Across the world, homosexuality is gaining legitimacy; stigma and discrimination are gradually giving way to equality and inclusion. The situation in India is in stark contrast to these trends. In this country, homosexuality is an offence as per Section 377 of the IPC. The homosexual community is fighting for its rights and continues to suffer from intense stigma and discrimination. Their healthcare needs are not at all attended to; their sexual orientation is conceptualised as a socially deviant mental disease that needs psychiatric treatment (1).
Mr T, a 20-year-old male, was taken to a psychiatrist by his parents with the request that he be “treated” for his homosexual orientation. They viewed his sexual orientation as abnormal and deviant, and felt that it was a “disease” which should be “cured”. They sought a complete medical evaluation of their son, followed by conversion therapy.
“I want my son to become a successful engineer rather than suffer on the streets like hijras,” were the words of his father. He claimed that psychiatrists “treat” these “erring males” and reconvert them into normal males through hormone therapy and electroconvulsive therapy. He insisted that his son be provided with these correctional therapies.
Mr T was in the third year of his graduate engineering course. He had a very lively campus life – he was good at academics and was an active member of the dramatics club. He enjoyed directing plays and had represented his college in inter-college meets. He had become aware of his sexual orientation during his stay in hostel, when he had felt attracted to his room-mate. He would find guys attractive and was surprised to find that he had never felt attracted towards any girl. He reported that he had fantasies and dreams about sexual encounters with only males. He had once had a brief affair with a girl, but it ended because he did not feel physically attracted to her. He also revealed that he had had anal intercourse with his room-mate and said he had thoroughly enjoyed it. He was distressed when his room-mate refused to continue with the relationship.
He felt comfortable about his sexuality, but was finding it difficult to gain peer acceptance. He was ridiculed for not being straight, and was at times mocked about being feminine. He had started feeling distressed due to this social ostracism and had started contemplating changing his sexual orientation.
This index case mirrors the unmet needs of homosexual people in India. The mounting societal pressure makes the sexual orientation extremely distressing as society views homosexuals as sinners/criminals. The verbal and physical abuse often results in a deep sense of internalised stigma, which has adverse consequences on mental health. Further compounding the pressure is the repeated pestering by parents and relatives to undergo conversion/reparative/reorientation therapy. The American Psychological Association has proscribed against conversion therapy, stating that its harms far outweigh its benefits (2). Nonetheless, psychiatrists continue practising it in some form or the other. These forms range from counselling, psychotherapy, conditioning, hormone replacement to electroconvulsive therapy (3).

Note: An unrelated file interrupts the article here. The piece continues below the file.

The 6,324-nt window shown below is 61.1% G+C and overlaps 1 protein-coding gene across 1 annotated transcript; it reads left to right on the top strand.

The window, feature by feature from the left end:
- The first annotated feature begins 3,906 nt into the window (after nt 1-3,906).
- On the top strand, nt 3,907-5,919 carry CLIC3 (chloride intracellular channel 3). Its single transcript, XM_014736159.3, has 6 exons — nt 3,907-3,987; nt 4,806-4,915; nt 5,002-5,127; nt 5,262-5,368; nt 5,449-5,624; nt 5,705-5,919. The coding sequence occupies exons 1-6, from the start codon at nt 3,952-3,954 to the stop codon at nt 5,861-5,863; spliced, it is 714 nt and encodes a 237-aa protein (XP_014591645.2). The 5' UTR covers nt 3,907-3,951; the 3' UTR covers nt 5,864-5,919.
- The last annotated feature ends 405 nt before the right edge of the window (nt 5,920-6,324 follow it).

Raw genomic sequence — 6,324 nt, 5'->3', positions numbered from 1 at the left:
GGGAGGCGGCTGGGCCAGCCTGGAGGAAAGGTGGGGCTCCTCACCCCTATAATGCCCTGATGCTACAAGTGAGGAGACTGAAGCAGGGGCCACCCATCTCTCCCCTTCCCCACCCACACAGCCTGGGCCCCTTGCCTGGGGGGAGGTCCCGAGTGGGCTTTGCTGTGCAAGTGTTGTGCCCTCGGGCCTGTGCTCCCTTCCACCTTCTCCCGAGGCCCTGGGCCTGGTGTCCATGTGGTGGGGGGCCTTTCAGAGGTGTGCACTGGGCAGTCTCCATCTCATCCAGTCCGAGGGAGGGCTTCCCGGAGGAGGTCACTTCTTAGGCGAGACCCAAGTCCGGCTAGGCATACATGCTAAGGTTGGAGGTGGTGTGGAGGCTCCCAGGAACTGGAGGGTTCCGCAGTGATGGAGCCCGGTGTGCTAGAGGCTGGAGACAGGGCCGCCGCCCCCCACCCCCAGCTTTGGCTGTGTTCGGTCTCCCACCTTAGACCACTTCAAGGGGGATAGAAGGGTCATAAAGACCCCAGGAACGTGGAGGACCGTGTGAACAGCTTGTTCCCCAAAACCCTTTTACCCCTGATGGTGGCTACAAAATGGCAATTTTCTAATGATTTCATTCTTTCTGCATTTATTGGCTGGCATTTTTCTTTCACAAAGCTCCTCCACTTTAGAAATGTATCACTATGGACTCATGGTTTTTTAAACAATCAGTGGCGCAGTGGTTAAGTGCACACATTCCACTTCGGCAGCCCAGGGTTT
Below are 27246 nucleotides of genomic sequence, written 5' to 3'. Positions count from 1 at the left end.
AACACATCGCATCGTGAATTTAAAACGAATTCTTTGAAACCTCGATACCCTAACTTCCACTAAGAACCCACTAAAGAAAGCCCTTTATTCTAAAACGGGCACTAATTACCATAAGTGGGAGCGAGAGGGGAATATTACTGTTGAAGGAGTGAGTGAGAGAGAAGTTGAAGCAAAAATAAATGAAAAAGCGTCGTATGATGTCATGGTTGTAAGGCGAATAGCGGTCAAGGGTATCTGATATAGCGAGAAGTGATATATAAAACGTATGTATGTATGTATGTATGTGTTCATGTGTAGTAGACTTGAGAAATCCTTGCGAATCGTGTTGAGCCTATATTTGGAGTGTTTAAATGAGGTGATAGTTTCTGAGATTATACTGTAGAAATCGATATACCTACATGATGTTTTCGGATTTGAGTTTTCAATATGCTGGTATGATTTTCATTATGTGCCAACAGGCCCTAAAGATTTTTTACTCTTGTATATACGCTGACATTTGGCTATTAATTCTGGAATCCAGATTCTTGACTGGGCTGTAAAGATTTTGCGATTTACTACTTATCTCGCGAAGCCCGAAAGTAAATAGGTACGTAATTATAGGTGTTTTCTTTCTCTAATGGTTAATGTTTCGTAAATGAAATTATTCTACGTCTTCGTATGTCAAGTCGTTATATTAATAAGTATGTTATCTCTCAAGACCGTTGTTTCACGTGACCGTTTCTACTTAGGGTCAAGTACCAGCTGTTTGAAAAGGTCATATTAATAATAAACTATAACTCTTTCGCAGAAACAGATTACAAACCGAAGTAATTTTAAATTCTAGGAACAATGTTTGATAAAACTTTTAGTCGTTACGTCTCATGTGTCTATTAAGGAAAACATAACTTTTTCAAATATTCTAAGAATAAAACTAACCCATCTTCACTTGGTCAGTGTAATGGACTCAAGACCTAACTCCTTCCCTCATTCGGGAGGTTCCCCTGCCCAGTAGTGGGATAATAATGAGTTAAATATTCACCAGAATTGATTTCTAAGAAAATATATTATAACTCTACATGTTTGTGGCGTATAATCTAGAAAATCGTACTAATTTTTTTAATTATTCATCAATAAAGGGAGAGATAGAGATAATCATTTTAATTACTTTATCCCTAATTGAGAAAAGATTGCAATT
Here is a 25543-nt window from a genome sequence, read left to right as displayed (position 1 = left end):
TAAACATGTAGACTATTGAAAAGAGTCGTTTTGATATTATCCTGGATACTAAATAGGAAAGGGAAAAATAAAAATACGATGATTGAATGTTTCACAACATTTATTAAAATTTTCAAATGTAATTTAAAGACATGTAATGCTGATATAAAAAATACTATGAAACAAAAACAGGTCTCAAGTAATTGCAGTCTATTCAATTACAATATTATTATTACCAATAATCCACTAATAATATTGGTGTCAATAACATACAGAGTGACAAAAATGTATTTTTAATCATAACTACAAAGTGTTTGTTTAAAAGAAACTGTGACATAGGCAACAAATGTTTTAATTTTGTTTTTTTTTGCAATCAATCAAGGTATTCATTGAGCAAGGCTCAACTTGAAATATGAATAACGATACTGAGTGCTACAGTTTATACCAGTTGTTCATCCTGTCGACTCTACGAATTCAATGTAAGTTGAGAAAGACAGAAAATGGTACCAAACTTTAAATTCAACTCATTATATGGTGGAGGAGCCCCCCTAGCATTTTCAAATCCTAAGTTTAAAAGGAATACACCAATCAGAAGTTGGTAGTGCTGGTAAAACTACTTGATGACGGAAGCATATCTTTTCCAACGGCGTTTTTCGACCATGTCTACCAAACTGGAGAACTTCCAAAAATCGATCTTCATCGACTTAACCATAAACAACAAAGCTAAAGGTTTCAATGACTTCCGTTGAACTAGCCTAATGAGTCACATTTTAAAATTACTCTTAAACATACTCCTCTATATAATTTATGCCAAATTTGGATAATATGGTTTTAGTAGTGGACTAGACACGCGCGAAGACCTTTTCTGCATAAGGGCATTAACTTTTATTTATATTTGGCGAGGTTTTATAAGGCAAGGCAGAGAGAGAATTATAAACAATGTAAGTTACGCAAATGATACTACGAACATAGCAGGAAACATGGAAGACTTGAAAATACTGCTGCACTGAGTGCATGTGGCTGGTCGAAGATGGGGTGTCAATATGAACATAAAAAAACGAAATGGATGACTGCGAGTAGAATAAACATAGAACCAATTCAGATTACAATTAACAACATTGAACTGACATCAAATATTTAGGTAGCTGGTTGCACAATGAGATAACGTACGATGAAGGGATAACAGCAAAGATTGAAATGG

Homosexuality is currently understood as a variant of normal human sexual orientation (4). The sexual orientation of a person is currently understood to be determined by a complex interplay of biological, psychological, cultural and social factors, and to a great extent, is innate and immutable. India has yet to formulate guidelines for the management of people with a homosexual orientation. The basic principles of biomedical ethics cannot be ignored while providing any form of psychiatric treatment. Conversion therapy violates all four basic principles of biomedical ethics. Trying to change the sexual orientation of people against their wishes is a serious breach of their autonomy as homosexuality per se does not cause any life-threatening risk to justify overriding the principle of autonomy.
Coming to the issue of non-maleficence, conversion therapy is known to adversely affect mental health in terms of generating feelings of shame, which can further aggravate negative affective states such as depression and anxiety (2). Since conversion therapy is not an evidence-based therapy and does not provide any benefit to the person, either in terms of providing success in change in sexual orientation or any other psychological benefit, it does not fulfil the principle of beneficence (2).
The use of conversion therapy further enhances stigma in people with a homosexual orientation and compounds their perception of discrimination. Hence, the forceful application of therapies for change in sexual orientation violates the principle of justice.
While the law in India is still taking time to provide this marginalised section of the population with its due rights, it is the duty of psychiatrists to provide homosexuals with support and care with a view to enhance their acceptance of their sexual identity and engender positive coping skills. If the treating psychiatrist adopts an approach of unconditional acceptance rather than setting the goal of changing sexual orientation, it can go a long way towards enhancing the selfdetermination and adaptive coping and strengthen the self-identity of the hapless person (2).
Suravi Patra (email@example.com), Assistant Professor, Department of Psychiatry, All India Institute of Medical Sciences Bhubaneswar, Odisha 751 019, INDIA.